You're looking at an amazing medical advancement, a protective patch that guides the way cells heal after shoulder surgery. It's made from microfibres 100 times finer than human hair, and it completely disintegrates to prevent long-term complications. Believe it or not, all that medical tech is constructed the very old-fashioned way: by hand, on a wooden loom.
The patch, devised at the University of Oxford, is meant to be wrapped around soft tissue after shoulder surgery to prevent subsequent tendon tears, which affect 25 per cent of such procedures. The microscopic fibre that contacts the repaired tissue guides cells to develop strong bonds as they heal, while the outside of the patch is a durable material that can withstand the shoulder's complex movement. Most importantly, the patch disappears after a few months, preventing the body from rejecting the foreign material.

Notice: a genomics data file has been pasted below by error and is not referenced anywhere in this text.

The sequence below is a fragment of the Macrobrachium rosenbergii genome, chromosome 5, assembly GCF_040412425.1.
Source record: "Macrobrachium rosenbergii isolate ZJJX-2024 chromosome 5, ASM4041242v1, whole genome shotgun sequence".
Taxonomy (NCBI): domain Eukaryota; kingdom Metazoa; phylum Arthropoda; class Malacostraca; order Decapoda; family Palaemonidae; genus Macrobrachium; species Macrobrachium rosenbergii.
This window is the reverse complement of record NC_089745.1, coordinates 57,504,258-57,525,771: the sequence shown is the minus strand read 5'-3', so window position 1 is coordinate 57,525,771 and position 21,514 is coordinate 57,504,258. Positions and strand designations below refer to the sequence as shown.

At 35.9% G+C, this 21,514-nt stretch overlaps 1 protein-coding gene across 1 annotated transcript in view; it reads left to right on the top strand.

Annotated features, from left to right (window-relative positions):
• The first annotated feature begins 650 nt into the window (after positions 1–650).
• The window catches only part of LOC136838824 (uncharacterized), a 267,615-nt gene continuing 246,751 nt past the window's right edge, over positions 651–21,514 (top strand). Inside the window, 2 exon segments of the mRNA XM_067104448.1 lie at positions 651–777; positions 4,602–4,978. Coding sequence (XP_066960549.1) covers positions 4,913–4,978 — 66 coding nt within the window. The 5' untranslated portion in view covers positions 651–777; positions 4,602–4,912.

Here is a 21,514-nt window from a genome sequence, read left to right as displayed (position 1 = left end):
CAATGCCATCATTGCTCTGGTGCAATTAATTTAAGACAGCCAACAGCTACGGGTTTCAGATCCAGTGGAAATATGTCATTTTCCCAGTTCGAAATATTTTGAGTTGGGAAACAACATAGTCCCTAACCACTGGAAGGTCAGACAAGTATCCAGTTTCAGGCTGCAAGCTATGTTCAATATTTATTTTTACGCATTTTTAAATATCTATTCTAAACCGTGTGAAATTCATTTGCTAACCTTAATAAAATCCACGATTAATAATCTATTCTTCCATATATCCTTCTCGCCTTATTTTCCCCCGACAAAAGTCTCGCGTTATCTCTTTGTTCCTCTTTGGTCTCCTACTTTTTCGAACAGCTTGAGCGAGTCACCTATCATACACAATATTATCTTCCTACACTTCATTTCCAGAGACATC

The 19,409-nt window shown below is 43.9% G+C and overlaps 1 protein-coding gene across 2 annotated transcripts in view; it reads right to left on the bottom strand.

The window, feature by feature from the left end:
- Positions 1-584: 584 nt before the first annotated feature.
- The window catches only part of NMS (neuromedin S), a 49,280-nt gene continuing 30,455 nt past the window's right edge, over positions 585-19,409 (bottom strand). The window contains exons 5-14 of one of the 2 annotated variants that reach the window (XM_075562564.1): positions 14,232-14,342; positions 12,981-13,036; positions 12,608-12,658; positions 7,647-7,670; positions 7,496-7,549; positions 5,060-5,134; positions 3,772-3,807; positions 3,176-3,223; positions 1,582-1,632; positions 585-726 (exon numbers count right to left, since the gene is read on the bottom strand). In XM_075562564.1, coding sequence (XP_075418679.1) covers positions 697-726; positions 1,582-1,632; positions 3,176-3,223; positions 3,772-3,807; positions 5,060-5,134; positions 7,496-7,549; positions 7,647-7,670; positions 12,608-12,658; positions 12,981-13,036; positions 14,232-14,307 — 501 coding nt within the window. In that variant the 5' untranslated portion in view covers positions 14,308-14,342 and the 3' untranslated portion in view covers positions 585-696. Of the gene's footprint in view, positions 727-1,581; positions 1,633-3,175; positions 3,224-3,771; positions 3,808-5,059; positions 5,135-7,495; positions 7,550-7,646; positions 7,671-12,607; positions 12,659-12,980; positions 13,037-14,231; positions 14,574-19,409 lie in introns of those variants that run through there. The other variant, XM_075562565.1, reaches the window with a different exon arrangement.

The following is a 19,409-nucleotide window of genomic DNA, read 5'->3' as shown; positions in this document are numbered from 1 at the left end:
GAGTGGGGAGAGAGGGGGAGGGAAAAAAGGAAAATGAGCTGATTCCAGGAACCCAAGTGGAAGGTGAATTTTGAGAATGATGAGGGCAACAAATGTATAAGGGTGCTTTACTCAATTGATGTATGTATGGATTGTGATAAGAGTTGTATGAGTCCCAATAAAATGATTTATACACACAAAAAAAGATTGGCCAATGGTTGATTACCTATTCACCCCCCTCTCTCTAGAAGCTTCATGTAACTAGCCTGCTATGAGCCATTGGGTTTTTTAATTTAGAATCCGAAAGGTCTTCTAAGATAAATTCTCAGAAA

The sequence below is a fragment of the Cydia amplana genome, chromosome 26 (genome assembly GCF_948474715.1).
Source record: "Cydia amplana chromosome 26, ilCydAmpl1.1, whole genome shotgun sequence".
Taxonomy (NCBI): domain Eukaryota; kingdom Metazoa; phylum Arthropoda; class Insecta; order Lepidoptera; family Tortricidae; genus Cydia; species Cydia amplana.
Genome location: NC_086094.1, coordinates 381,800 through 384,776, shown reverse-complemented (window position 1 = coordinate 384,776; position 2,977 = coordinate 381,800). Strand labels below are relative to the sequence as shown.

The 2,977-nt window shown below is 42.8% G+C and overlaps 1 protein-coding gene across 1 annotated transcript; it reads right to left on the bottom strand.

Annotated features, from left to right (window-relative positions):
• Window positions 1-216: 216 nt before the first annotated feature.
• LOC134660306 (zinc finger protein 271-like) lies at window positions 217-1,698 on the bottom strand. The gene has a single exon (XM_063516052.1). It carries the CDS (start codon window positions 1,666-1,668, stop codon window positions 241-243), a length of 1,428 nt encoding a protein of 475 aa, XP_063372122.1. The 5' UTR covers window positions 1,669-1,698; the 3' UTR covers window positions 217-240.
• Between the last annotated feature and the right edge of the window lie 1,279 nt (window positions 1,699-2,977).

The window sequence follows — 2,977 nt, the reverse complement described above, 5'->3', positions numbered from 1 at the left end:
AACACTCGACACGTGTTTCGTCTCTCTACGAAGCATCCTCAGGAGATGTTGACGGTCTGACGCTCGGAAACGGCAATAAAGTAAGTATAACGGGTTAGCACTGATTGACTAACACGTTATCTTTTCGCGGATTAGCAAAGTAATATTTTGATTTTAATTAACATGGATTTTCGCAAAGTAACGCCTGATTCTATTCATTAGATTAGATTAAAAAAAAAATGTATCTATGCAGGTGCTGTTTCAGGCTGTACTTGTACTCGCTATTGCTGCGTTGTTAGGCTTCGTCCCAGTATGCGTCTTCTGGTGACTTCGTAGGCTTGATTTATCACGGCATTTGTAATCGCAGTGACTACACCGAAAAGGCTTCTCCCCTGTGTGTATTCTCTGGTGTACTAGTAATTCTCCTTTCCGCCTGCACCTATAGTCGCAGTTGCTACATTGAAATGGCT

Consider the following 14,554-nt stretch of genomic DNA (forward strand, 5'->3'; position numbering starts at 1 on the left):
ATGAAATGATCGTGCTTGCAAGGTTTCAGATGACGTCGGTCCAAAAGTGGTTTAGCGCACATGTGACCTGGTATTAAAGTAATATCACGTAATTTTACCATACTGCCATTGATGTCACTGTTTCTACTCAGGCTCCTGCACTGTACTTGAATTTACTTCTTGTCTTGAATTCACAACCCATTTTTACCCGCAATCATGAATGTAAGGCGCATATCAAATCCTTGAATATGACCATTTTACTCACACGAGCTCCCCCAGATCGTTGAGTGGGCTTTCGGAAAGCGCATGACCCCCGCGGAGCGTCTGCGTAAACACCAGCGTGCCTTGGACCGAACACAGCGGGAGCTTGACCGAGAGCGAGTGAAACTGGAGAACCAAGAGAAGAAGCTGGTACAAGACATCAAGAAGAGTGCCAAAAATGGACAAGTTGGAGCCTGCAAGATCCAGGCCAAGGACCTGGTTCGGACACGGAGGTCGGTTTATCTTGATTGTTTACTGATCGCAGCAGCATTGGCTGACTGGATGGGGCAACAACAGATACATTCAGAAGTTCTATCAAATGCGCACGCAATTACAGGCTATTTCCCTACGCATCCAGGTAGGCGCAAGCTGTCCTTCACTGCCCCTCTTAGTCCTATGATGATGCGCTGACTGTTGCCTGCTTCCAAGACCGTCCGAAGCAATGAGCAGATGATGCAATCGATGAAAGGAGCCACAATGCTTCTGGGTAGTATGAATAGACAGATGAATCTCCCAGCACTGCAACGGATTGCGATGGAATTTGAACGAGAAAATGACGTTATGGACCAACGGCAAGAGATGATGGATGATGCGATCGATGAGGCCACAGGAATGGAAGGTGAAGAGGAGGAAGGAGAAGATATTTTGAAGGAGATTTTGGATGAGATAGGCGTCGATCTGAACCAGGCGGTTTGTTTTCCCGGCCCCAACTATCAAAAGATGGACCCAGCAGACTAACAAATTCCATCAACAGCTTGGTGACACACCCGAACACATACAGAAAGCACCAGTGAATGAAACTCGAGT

Researcher Osnat Hakimi explains that the manual loom is the perfect tool for weaving the patch's protective cover, allowing the team to use small quantities of the costly fibre for testing.
The synthetic patch has shown encouraging results in lab tests, and Professor Andrew Carr, who leads the research team, hopes to put the patch into human clinical trial soon. Finally, a medical tool your great-great-great-great-great-grandmother could make! [BBC]